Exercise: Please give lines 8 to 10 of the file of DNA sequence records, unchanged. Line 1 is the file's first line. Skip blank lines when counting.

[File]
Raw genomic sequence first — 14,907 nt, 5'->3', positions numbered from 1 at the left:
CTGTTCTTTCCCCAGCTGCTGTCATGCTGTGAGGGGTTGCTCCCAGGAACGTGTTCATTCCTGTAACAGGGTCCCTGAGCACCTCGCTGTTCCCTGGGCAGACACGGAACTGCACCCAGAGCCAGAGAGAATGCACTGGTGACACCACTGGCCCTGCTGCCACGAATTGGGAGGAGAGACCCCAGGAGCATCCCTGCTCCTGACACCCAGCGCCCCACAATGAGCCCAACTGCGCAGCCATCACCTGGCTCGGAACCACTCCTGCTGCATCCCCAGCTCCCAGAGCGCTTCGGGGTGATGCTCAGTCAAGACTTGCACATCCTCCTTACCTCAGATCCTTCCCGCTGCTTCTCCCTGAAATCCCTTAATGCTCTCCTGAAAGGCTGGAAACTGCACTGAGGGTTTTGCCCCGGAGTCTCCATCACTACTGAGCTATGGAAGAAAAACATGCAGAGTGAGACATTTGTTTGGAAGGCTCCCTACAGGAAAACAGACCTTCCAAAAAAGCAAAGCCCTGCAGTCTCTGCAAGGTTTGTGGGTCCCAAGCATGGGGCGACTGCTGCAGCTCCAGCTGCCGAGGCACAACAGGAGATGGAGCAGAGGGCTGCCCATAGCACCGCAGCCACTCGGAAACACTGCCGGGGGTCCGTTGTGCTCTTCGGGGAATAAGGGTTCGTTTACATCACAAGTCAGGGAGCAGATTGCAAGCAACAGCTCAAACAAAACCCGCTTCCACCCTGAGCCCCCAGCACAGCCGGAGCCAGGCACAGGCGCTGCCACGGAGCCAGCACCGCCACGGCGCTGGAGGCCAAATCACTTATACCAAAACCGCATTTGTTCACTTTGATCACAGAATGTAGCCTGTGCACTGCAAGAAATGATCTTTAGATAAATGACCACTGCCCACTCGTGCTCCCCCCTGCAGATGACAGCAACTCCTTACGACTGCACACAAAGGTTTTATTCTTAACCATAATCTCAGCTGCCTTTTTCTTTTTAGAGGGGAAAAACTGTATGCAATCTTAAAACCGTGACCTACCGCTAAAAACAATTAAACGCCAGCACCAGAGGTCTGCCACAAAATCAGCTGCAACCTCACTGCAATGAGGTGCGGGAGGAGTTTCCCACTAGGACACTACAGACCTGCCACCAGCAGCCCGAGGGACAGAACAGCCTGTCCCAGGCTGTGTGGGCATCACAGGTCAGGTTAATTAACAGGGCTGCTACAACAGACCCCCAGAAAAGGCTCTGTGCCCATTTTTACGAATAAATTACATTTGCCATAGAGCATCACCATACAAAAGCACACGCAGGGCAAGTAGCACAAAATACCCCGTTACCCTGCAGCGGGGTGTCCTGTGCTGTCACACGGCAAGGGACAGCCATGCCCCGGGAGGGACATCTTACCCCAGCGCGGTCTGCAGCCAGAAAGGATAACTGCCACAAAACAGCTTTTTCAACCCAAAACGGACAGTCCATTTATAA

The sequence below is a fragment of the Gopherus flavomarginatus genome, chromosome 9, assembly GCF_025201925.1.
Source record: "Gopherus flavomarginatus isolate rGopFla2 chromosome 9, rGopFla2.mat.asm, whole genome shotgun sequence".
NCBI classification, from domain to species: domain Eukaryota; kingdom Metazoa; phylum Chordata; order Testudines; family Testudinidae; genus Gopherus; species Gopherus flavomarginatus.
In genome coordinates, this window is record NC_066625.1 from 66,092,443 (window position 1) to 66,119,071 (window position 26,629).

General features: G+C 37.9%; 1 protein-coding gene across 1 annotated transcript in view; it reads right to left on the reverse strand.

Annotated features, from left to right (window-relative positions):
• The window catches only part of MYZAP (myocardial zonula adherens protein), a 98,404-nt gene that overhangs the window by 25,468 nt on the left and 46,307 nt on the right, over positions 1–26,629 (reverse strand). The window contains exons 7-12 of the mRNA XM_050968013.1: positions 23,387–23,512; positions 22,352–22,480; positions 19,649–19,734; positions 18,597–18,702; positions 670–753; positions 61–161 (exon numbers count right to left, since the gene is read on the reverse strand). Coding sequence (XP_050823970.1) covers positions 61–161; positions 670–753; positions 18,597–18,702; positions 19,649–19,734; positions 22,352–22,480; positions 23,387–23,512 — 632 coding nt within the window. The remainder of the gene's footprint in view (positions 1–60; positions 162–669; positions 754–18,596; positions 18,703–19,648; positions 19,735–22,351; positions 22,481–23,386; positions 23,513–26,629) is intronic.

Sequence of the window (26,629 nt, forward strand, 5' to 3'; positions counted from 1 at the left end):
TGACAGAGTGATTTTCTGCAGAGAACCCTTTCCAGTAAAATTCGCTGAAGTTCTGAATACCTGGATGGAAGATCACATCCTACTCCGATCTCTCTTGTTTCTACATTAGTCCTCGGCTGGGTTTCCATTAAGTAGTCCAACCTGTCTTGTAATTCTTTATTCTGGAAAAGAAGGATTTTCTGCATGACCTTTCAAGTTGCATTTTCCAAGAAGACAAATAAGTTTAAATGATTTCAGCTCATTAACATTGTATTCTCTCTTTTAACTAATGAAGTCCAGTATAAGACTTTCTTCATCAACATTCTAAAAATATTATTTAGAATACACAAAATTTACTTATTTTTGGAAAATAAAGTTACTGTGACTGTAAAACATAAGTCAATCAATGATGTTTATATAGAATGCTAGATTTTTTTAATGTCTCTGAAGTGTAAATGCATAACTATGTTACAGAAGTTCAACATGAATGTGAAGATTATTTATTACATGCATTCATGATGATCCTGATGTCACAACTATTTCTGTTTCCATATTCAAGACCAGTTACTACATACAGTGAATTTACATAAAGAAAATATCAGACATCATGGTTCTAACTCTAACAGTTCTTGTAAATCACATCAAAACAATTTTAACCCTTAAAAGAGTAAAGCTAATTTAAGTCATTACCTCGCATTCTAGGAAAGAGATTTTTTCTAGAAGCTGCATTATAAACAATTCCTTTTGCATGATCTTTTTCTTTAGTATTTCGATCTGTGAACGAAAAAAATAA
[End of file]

Annotated features, from left to right (window-relative positions):
• The window catches only part of MYZAP (myocardial zonula adherens protein), a 98,404-nt gene that overhangs the window by 25,468 nt on the left and 46,307 nt on the right, over positions 1–26,629 (reverse strand). The window contains exons 7-12 of the mRNA XM_050968013.1: positions 23,387–23,512; positions 22,352–22,480; positions 19,649–19,734; positions 18,597–18,702; positions 670–753; positions 61–161 (exon numbers count right to left, since the gene is read on the reverse strand). Coding sequence (XP_050823970.1) covers positions 61–161; positions 670–753; positions 18,597–18,702; positions 19,649–19,734; positions 22,352–22,480; positions 23,387–23,512 — 632 coding nt within the window. The remainder of the gene's footprint in view (positions 1–60; positions 162–669; positions 754–18,596; positions 18,703–19,648; positions 19,735–22,351; positions 22,481–23,386; positions 23,513–26,629) is intronic.

Sequence of the window (26,629 nt, forward strand, 5' to 3'; positions counted from 1 at the left end):